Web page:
- In 2010, 16.4 per cent of civil servants worked in the London region, but by 2019 that had jumped to 20 per cent, while the share in most other English regions declined. The house price gap between London and the rest of the country has risen almost ten-fold over the last 20 years to reach nearly £300,000.
- The concentration of power in Westminster – the most centralised system in Europe – has led to greater regional alienation from London. Recent research shows just how much London and the south east is disliked by the rest of the country.
- Apart from some token city mayors, devolution is little more advanced than it was 10 years ago.
It is, I believe, worth having another go at implementing the report’s recommendations which remain as valid today as they did 10 years ago.
‘Implementation of my recommendations will reduce the long-term complement of civil servants in London by a third (from 90,000). This process will start with the relocation of 15,000 jobs from London over the next five years.
Delivering savings for the taxpayer is the major objective of the relocation processes that I recommend in this review. Relocation will also:
• Stimulate economic vibrancy in the regions of the UK and through linkages with the private sector, encourage the creation of centres of excellence that help build clusters of international competitiveness and contribute to growth and jobs.
• Bring government closer to the people.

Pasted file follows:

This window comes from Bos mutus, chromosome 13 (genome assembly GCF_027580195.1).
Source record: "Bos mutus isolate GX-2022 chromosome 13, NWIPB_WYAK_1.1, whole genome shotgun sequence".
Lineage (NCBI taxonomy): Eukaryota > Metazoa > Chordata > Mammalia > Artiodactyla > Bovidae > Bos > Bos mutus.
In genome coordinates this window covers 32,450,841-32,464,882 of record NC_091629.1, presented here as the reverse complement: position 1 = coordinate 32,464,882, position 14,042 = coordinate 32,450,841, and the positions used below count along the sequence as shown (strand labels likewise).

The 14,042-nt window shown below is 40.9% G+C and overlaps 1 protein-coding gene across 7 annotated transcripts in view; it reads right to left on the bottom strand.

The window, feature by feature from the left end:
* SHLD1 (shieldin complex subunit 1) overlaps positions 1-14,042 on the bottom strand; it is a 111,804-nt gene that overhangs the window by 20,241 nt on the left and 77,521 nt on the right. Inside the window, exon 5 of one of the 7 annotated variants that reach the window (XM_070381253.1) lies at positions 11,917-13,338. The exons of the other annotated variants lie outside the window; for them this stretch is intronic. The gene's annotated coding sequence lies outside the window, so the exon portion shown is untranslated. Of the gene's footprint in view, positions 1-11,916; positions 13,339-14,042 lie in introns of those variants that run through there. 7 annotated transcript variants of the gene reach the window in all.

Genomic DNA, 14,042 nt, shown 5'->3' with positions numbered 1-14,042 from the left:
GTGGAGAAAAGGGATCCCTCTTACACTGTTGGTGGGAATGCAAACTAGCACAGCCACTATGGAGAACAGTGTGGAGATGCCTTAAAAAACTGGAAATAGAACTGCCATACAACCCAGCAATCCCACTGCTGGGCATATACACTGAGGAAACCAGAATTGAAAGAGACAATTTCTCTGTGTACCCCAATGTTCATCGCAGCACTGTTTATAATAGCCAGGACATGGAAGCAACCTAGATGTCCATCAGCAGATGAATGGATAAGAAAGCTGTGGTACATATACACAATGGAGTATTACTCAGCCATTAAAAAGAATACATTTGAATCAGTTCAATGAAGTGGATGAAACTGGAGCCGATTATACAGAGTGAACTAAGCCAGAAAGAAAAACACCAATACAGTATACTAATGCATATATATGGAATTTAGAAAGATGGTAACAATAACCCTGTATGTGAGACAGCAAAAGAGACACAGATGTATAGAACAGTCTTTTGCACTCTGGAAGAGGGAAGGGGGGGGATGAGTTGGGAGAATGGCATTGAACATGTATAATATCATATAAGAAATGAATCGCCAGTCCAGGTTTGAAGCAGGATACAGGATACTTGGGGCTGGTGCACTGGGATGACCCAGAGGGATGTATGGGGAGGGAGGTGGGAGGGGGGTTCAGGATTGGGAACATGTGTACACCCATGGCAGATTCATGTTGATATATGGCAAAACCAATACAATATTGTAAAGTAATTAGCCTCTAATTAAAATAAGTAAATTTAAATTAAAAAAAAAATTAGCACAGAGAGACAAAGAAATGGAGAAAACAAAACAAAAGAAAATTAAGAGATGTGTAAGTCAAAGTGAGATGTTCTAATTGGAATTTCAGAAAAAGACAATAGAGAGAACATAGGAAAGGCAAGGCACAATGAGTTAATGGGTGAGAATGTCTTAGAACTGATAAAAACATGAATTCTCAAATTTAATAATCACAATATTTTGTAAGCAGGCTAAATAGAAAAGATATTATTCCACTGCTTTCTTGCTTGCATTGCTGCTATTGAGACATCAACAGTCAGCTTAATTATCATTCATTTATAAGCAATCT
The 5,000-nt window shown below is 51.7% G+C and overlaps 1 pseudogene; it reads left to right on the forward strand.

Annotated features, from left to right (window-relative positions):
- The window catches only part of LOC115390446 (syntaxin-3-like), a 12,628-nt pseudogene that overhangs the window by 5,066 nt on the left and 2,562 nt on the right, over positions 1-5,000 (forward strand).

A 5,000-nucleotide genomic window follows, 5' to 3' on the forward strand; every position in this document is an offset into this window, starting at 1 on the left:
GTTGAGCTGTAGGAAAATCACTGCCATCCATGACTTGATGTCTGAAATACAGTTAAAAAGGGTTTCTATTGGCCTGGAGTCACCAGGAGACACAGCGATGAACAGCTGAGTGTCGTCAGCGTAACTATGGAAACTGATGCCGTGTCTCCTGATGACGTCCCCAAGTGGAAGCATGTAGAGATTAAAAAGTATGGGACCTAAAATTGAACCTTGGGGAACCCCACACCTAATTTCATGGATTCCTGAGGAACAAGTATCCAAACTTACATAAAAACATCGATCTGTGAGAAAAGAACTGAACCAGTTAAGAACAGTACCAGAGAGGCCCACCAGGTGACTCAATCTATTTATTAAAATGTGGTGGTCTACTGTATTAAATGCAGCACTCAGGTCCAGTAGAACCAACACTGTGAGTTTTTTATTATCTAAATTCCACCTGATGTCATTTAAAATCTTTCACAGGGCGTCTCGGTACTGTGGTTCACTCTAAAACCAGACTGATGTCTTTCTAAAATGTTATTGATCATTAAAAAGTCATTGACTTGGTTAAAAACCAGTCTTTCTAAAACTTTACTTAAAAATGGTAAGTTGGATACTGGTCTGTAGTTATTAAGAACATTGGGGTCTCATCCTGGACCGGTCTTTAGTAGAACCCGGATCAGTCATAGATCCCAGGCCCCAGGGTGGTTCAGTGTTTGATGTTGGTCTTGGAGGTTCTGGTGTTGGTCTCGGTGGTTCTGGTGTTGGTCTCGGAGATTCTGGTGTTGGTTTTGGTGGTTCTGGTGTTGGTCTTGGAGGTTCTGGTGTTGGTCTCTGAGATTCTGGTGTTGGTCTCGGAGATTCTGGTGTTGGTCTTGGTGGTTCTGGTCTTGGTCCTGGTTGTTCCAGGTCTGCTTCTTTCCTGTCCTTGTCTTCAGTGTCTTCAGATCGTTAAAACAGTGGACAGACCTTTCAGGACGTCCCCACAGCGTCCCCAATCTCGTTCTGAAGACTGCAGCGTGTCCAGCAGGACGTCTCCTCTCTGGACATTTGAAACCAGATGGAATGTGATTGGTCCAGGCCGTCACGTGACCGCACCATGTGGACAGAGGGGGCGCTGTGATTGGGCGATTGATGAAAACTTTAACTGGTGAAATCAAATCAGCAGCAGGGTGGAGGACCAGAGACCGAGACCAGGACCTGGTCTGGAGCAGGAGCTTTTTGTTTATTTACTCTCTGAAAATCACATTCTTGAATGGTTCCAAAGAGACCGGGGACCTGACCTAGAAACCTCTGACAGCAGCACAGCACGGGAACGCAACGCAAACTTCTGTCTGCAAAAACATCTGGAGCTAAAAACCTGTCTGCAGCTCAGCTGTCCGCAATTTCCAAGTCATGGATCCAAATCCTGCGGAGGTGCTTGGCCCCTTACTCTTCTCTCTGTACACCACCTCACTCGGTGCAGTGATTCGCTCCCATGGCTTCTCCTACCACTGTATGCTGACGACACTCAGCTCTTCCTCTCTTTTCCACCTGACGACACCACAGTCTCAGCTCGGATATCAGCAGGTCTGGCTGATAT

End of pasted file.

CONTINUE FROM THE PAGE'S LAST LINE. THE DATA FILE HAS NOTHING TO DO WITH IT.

• Promote 21st century, efficient and fit-for-purpose public service campuses in the regions, contributing to the vision of a world-class Digital Britain with modern communications and flexible ways of working. Regional Ministers and the Wales, Scotland and Northern Ireland Offices, working with Regional Development Agencies (RDAs), Government Offices, the Devolved Administrations and Local Authorities, should take the lead in developing propositions for these campuses.
The Strategic Vision is illustrated below.
To deliver these benefits requires greater strategic management of the Civil Service – management that is more ;directive’ in driving greater co-ordination between departments to ensure more joined-up government.
The review recommends that government offices in London are managed as an integrated campus that will control redevelopment potential and release value from the estate.
Consideration should be given to the role property vehicles might play in this process. The management mandate will involve a contraction of the London estate that will force activity in Whitehall down to an ‘irreducible core’, which is the point where the benefits of the ‘Whitehall Network’ are at their most potent.
A continuous review of departmental and regional strategic estate plans is also recommended. This will drive these plans forward and encourage decisions that result in optimal cross-government solutions. Leadership should be provided by a Cabinet Committee and the Chief Secretary to the Treasury with the remit to hold Departments to account for their location choices.
Ian Smith, 2010